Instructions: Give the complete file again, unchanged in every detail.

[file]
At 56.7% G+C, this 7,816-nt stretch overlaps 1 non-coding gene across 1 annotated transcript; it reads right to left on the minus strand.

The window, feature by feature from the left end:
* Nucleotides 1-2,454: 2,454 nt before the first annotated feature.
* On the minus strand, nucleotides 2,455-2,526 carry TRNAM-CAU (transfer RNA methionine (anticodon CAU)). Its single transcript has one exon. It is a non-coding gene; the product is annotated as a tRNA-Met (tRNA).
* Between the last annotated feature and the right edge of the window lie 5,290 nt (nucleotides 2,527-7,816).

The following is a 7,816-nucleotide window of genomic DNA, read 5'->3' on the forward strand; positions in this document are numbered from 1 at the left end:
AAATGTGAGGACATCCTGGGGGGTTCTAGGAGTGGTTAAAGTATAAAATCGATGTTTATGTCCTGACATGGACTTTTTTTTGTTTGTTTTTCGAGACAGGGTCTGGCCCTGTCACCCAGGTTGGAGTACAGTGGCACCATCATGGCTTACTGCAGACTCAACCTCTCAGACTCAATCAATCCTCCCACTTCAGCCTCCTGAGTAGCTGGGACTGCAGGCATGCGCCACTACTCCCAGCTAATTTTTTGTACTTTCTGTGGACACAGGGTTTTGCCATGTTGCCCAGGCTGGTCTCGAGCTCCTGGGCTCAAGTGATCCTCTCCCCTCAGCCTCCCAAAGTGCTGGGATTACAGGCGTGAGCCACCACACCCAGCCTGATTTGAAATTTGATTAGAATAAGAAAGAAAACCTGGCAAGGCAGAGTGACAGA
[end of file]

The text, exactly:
At 56.7% G+C, this 7,816-nt stretch overlaps 1 non-coding gene across 1 annotated transcript; it reads right to left on the minus strand.

The window, feature by feature from the left end:
* Nucleotides 1-2,454: 2,454 nt before the first annotated feature.
* On the minus strand, nucleotides 2,455-2,526 carry TRNAM-CAU (transfer RNA methionine (anticodon CAU)). Its single transcript has one exon. It is a non-coding gene; the product is annotated as a tRNA-Met (tRNA).
* Between the last annotated feature and the right edge of the window lie 5,290 nt (nucleotides 2,527-7,816).

The following is a 7,816-nucleotide window of genomic DNA, read 5'->3' on the forward strand; positions in this document are numbered from 1 at the left end:
AAATGTGAGGACATCCTGGGGGGTTCTAGGAGTGGTTAAAGTATAAAATCGATGTTTATGTCCTGACATGGACTTTTTTTTGTTTGTTTTTCGAGACAGGGTCTGGCCCTGTCACCCAGGTTGGAGTACAGTGGCACCATCATGGCTTACTGCAGACTCAACCTCTCAGACTCAATCAATCCTCCCACTTCAGCCTCCTGAGTAGCTGGGACTGCAGGCATGCGCCACTACTCCCAGCTAATTTTTTGTACTTTCTGTGGACACAGGGTTTTGCCATGTTGCCCAGGCTGGTCTCGAGCTCCTGGGCTCAAGTGATCCTCTCCCCTCAGCCTCCCAAAGTGCTGGGATTACAGGCGTGAGCCACCACACCCAGCCTGATTTGAAATTTGATTAGAATAAGAAAGAAAACCTGGCAAGGCAGAGTGACAGA